The demand for the service, along with similar offers from Circuit City and other chains, reflects an outpouring of consumer frustration with the way that a brand-new computer can feel as if it is full of digital infomercials — even if those come-ons knock a few dollars off the PC’s price tag. The Web has dozens of do-it-yourself guides to removing such software, which, as one tutorial puts it, “turns your computer into a messy battleground.” Mr. Stephens said the personal computer makers should be worried about the demand for less cluttered computers.
Comment: The worst Bloatware? AOL (in my view)

Nancy Pelosi tries (and fails) as a Theologian


Politics can be treacherous. But House Speaker Nancy Pelosi walked on even riskier ground in a recent TV interview when she attempted a theological defense of her support for abortion rights.

Roman Catholic bishops consider her arguments on St. Augustine and free will so far out of line with church teaching that they have issued a steady stream of statements to correct her.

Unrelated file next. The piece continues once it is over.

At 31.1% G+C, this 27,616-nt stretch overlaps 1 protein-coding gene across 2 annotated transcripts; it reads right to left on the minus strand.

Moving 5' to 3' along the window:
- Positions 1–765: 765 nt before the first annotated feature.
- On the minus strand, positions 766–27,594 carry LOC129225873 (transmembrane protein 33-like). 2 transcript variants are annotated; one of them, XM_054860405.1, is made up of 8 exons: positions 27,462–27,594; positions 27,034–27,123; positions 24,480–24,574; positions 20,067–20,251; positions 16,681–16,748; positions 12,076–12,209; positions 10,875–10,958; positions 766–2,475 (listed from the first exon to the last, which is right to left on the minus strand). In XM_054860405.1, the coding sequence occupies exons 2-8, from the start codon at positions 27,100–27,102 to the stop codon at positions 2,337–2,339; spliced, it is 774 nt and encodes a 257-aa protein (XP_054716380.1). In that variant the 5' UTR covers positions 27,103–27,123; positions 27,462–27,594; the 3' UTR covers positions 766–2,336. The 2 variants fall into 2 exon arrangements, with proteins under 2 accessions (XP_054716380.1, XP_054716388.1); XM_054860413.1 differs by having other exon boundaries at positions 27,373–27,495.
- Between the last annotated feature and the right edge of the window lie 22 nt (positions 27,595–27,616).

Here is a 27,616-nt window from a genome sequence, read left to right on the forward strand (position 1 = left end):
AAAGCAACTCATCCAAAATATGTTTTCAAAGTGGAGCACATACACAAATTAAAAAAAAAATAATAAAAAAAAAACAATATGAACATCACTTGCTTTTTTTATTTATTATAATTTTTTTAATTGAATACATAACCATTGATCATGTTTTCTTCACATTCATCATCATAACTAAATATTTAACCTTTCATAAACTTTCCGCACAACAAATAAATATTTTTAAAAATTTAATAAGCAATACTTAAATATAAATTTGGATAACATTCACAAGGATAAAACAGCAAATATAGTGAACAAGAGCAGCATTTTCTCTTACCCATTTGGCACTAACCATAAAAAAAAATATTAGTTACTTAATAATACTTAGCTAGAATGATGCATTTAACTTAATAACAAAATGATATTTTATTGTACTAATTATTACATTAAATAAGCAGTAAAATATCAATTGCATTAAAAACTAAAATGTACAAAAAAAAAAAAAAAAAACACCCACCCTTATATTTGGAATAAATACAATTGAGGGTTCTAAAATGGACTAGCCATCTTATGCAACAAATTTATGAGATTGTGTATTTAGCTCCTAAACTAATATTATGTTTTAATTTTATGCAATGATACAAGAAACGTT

The latest came Wednesday from Pittsburgh Bishop David Zubik, who said Pelosi, D-Calif., "stepped out of her political role and completely misrepresented the teaching of the Catholic Church in regard to abortion."

It has been a harsh week of rebuke for the Democratic congresswoman, a Catholic school graduate who repeatedly has expressed pride in and love for her religious heritage.

Cardinals and archbishops in Washington, D.C., Philadelphia, New York and Denver are among those who have criticized her remarks. Archbishop George Niederauer, in Pelosi's hometown of San Francisco, will take up the issue in the Sept. 5 edition of the archdiocesan newspaper, his spokesman said.